The Scientific Advisory Group of the Association of Racing Commissioners International (ARCI) has reported that there is no current science linking furosemide treatments to muscular skeletal issues that may be a contributing cause of equine breakdowns in racing.
The group reported to a meeting of the RCI’s Drug Testing Standards and Practices Committee that they discussed the issue at their meeting on April 2, 2019 and were not aware of any published studies or papers providing any evidence of such a link.
The Scientific Advisory Group members participating in the meeting were: Dr. Scot Stanley, Dr. Heather Kynch, Dr. George Maylin, Dr. Ken McKeever, Dr. Cynthia Cole, Dr. Mary Robinson, Dr. Rick Sams, and Dr. Thomas Tobin.
“There remains an attempt on the part of some organizations and individuals to leave the impression that the current equine welfare policy of permitting the voluntary race day use of furosemide under controlled and transparent circumstances is somehow tied to the tragic equine deaths that have occurred at Santa Anita and elsewhere,” said ARCI President Ed Martin in a statement.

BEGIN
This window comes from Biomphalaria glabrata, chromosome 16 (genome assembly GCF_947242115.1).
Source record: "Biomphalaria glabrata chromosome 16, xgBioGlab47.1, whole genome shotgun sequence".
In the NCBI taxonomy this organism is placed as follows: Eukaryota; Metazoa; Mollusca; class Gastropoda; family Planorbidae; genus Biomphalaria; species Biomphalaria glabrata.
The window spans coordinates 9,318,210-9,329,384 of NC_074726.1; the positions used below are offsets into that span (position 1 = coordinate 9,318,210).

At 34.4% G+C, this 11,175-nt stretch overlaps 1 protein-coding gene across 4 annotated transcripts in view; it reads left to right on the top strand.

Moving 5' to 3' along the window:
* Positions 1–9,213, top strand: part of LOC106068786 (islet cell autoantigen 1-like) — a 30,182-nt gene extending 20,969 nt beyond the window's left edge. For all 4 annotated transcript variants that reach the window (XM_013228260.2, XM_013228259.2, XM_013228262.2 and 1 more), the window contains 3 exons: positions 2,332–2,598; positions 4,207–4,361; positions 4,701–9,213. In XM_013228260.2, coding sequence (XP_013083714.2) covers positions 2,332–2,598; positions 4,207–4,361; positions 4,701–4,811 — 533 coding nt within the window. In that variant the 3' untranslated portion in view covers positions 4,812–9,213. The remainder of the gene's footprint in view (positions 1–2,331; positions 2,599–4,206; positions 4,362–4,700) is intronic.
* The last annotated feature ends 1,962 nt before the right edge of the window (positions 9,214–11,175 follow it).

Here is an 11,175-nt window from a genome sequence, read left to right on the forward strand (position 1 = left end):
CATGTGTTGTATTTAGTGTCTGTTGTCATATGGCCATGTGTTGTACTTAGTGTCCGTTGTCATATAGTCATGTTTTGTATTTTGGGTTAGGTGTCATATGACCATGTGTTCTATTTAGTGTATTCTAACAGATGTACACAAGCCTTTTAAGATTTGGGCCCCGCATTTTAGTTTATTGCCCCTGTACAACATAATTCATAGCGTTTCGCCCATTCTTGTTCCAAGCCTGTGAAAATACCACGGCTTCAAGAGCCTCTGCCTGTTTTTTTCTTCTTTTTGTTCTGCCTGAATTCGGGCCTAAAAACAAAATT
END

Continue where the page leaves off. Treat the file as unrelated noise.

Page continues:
“The ARCI is never averse to examining an existing policy and we were concerned that such statements might be based upon solid scientific information we have yet been able to analyze. Apparently, they are not. Our science advisors were asked to review this matter and make us aware of any new information that might be relevant to the equine tragedies that have occurred,” he said.
In 2011, after two RCI officers called for the phase out of race day furosemide treatments, an industry debate on the issue was reignited. The Drug Testing Standards and Practices Committee conducted a review of the existing policy and held a public hearing during the Saratoga meet.
Input was received from a variety of experts, including Dr. N. Edward Robinson from the Center for Integrative Toxicology at the Veterinary Medical Center at Michigan State University. Dr. Robinson is a recognized expert in the study of animal lung dysfunction, particularly equine airway disease. He directs the Equine Pulmonary Research Laboratory at MSU which is dedicated to studying the pathogenesis and treatment of diseases of the air passages (airways) of the horse.
After completion of that review, the committee decided that there was insufficient science to justify change to not change the current policy.
The rationale for current furosemide policy was strengthened by a 2014 Consensus statement from the independent American College of Veterinary Internal Medicine (ACVIM) published in the Journal of Veterinary Internal Medicine entitled Exercise Induced Pulmonary Hemorrhage in Horses.
(from ARCI news release)